Wine merry-go-round reshapes the industry


Call it consolidation, call it whatever you will, but the game of musical chairs that the so-called experts said would reshape the New Zealand wine industry seems finally to be reaching a crescendo.

Over the past few weeks a number of deals have been done, and are still being done, which will either ensure the survival of a number of labels, in some cases rationalise production and in others guarantee a better supply of sought-after wines.

The latter is one of the reasons advanced by Sir George Fistonich for his pending acquisition of Te Awa, on the Gimblett Gravels in Hawke's Bay. He says it will help his company (Villa Maria) meet the increasing demand, particularly for its Hawke's Bay syrah, merlot and malbec from Asian and other markets.

However, it is understood Te Awa will continue as a separately run boutique operation, as is his Esk Valley winery near Napier, rather than being merging into the Villa Maria.

The purchase of 100 hectares of unique red wine country adjoining Villa's existing Gimblett Gravels holdings also consolidates Sir George's position as the dominant producer on this prized piece of real estate.

Te Awa was established in the early 1990s by the Lawson family, but has been owned since 2002 by the New York businessman and philanthropist Julian Robertson, who also owns Dry River Winery in Martinborough.

The Te Awa purchase includes Kidnapper Cliffs winery, which shares its branding with the Robertson-owned luxury lodge and golf course at Cape Kidnappers in Hawke's Bay.

A second major deal also involves an American businessman - Bill Foley, and his family - who as Foley Family Wines recently merged with the NZ Wine Company, taking control of the Grove Mill winery and brand in Marlborough.

Mr Foley, who also owns Vavasour, Clifford Bay Wines, and Te Kairanga brands, and Wharekauhau luxury lodge in the Wairarapa, has big plans for the Grove Mill winery.

They start with a million-dollar upgrade which means 90 per cent of the Foley operation will be based at Grove Mill.

Not so happy the story in Hawke's Bay, where further consolidation by the multi-national Pernod Ricard has seen the Corbans winery at Napier close and production transferred to nearby Church Road. The winery, which has the capacity to crush and ferment 10,000 tonnes of grapes and storage for 8.3 million litres of wine is on the market.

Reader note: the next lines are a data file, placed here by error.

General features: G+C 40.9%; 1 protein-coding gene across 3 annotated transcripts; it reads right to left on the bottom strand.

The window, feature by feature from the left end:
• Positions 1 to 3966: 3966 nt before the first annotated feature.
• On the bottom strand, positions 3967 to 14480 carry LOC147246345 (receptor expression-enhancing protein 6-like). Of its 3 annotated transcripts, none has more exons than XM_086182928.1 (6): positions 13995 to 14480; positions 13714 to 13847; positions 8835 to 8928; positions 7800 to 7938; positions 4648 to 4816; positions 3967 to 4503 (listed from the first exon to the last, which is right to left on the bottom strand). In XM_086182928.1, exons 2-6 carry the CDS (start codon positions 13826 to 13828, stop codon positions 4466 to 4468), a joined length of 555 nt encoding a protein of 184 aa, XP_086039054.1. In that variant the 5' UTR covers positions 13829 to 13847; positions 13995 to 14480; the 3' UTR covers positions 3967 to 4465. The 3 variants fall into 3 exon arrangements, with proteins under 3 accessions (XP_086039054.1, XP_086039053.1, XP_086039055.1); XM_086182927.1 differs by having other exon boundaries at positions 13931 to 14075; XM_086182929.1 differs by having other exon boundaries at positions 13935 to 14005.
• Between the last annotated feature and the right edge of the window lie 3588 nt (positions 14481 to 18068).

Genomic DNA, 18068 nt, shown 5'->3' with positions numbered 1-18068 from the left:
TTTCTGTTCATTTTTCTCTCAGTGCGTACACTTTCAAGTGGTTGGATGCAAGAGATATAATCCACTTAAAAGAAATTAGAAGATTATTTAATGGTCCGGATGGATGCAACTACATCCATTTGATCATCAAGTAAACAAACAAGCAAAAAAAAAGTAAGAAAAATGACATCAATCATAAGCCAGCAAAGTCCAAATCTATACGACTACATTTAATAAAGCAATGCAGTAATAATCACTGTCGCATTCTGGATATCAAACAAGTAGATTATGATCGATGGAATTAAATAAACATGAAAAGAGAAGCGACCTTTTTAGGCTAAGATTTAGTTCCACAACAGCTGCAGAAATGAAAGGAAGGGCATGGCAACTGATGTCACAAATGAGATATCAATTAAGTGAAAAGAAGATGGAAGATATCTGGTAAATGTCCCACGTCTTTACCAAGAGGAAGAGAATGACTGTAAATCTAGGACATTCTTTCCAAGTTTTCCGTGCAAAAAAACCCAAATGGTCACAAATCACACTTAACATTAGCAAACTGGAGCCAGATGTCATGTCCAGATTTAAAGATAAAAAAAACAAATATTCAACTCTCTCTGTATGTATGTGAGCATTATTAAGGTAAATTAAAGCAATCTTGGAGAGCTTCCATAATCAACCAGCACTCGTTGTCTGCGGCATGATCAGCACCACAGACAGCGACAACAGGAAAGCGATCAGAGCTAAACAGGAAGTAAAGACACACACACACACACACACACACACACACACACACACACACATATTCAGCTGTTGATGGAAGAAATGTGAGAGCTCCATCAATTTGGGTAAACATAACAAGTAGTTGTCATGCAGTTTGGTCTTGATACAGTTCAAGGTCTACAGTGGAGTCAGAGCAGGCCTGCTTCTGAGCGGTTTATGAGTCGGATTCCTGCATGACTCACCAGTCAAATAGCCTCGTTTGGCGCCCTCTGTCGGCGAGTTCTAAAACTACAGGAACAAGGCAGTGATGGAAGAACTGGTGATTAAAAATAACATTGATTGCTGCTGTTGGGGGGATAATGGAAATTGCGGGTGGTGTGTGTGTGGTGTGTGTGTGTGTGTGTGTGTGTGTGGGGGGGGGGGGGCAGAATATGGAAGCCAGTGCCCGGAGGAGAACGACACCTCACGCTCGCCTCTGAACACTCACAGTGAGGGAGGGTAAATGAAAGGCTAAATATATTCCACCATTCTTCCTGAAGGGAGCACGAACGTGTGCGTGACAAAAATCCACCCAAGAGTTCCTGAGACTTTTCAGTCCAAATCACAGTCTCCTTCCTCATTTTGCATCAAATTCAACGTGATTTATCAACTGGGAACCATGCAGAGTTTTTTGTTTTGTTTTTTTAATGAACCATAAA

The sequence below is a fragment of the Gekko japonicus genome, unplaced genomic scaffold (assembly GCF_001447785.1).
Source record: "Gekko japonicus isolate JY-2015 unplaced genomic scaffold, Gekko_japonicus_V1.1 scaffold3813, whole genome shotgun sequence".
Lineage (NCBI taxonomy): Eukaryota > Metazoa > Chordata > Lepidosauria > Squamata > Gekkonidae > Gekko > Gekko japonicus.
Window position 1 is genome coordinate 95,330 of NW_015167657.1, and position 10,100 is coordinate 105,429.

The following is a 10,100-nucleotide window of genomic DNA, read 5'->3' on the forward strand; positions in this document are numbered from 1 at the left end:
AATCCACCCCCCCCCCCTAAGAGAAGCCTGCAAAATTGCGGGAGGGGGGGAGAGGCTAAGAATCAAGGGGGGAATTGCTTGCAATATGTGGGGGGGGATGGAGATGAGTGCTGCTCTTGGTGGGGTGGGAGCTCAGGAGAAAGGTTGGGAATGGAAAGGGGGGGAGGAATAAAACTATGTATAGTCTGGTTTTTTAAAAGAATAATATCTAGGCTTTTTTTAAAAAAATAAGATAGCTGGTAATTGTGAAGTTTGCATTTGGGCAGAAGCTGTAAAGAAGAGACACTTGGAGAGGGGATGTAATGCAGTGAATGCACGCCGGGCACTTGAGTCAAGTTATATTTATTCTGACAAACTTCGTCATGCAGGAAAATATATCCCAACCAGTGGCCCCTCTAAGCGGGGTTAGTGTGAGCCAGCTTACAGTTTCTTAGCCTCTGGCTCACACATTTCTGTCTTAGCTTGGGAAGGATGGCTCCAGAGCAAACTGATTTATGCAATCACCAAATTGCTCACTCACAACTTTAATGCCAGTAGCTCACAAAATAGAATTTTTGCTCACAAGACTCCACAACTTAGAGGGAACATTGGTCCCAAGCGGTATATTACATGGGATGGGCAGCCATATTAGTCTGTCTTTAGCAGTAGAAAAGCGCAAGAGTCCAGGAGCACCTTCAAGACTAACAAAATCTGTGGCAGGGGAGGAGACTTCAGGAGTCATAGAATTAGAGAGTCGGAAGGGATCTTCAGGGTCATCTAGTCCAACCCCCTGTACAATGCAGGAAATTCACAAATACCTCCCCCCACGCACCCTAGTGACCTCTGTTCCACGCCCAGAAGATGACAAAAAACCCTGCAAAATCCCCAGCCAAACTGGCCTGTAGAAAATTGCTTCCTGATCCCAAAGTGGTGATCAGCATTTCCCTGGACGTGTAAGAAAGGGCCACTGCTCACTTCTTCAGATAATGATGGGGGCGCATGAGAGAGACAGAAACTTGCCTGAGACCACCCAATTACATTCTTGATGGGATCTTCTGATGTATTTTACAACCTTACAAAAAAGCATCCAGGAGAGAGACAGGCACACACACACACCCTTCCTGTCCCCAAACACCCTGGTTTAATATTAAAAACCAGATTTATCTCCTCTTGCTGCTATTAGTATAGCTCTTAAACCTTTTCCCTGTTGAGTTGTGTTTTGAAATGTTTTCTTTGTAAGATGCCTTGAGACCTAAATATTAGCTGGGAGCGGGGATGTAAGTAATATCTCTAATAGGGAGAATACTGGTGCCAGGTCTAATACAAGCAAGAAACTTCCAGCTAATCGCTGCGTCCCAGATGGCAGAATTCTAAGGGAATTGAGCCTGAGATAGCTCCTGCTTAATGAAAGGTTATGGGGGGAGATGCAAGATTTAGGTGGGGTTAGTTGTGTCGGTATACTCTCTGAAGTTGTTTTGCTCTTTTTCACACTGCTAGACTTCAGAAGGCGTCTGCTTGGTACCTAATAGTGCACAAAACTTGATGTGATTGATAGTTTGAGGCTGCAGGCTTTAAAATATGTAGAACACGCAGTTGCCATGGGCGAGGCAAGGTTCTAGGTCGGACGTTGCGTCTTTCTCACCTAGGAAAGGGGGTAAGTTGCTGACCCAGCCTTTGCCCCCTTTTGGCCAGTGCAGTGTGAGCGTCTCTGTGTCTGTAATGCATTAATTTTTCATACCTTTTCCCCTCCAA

Meanwhile Matariki, another Hawke's Bay winery, has been placed in receivership and also faces an uncertain future.

According to the receiver the company established by John and Rosemary O'Connor in the 1980s to tap into the super- premium red wine market was overwhelmed by production and distribution costs and is in debt to the tune of $10.3 million.

Its position on the Gimblett Gravels, is however, likely to make it an attractive proposition if and when it is offered for sale.

Better news though for a third and very prestigious Hawke's Bay producer.

Craggy Range has just announced a 'strategic partnership' with Benjamin de Rothschild, of one of the world's most famous winemaking families, to produce Marlborough sauvignon blanc and pinot noir.

The wines will wear the Rimapere (five fingers) label, and will be made from grapes grown in a 26-ha vineyard recently purchased by Mr de Rothschild on Rapaura Road, Marlborough's famous Golden Mile.

The first wine, a sauvignon blanc, will be released this month.

While you're waiting, try:

Saint Clair 2011 Omaka Reserve Marlborough Chardonnay, about $33
Those who like a ballsy chardonnay will love this rich, citrus-driven, buttery, toasty model. Barrel- fermented and aged in American oak.

Main Divide 2010 Waipara Valley Chardonnay 2010, about $19
A great buy this fruitier style of chardonnay, still with a hint of meal and nuts from 18 months on wood and lees, but with a fresher, flintier and softer character.

Terrace Edge 2011 Waipara Valley Pinot Gris, $23
This has to be one of the most consistent and smartest pinot gris buys in the country. Particularly if you like them medium-dry, with a bit of grunt but the depth of flavour to match.

The Southland Times